Leonardo Baccini

Susan Louise Dyer Peace National Fellow
Biography: 

Leonardo Baccini (PhD, Trinity College Dublin) is an associate professor of international political economy in the Department of Political Science at McGill University. He was previously an assistant professor at the London School of Economics. Professor Baccini has held research fellowships at Princeton University, New York University, and at the European University Institute. His research interests are in the area of international political economy and comparative political economy. He is the author of Cutting the Gordian Knot of Economic Reform: How International Institutions Promote Liberalization (Oxford University Press, 2014) and more than 30 articles published in leading journals in both economics and political science.

Baccini has been awarded grants from Canada, Germany, Ireland, Switzerland, the United States, and the United Kingdom. He has taught courses at the undergraduate and graduate level in Canada, Germany, Israel, the United States, and the United Kingdom. He serves on the editorial board of Economics and Politics and European Union Politics.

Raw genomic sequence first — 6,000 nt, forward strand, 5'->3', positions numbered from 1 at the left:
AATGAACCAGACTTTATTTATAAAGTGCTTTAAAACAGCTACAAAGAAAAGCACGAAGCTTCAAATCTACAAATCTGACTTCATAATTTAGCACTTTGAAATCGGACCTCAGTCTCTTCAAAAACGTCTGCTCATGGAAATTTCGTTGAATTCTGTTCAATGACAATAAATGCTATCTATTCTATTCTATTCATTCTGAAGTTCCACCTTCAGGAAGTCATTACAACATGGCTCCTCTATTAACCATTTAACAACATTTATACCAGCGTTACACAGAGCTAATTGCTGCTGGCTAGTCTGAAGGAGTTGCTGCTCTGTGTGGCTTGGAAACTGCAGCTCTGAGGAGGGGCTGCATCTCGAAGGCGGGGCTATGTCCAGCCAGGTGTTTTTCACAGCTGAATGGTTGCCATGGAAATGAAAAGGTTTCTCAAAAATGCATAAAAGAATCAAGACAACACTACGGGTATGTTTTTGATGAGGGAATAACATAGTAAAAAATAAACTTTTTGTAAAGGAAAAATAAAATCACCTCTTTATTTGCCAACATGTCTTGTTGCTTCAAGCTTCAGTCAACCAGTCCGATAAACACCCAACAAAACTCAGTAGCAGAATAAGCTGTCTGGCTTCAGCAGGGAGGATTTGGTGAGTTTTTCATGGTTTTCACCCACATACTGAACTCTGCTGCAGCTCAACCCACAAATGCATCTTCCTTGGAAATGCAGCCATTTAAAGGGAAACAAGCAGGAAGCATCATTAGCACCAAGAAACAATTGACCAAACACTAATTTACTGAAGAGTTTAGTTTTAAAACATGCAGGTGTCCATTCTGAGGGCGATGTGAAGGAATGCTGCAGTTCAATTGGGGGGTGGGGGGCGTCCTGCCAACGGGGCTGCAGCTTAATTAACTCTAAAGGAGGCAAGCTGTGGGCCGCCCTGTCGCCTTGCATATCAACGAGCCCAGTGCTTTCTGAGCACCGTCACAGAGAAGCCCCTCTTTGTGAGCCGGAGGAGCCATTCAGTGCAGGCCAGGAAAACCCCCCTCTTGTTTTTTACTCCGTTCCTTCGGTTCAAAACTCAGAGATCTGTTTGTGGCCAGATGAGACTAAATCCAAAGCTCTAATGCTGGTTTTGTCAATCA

During his fellowship at the Hoover Institution, Baccini is exploring how trade liberalization and automation affect the support of populism in both the European Union and the United States. The key insight of the project is that identity politics and economic vulnerability mediate the effect of globalization on voting in favor of populist parties and politicians. More information on his research can be found on his website (https://sites.google.com/site/leonardobaccini).

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Recent Commentary

Blank Section (Placeholder)Analysis and Commentary

Gone For Good: Deindustrialization, White Voter Backlash, And US Presidential Voting

by Leonardo Baccini, Stephen Weymouthvia Analysis
Tuesday, January 12, 2021

Globalization and automation have contributed to deindustrialization and the loss of millions of manufacturing jobs, yielding important electoral implications across advanced democracies. Coupling insights from economic voting and social identity theory, we consider how different groups in society may construe manufacturing job losses in contrasting ways.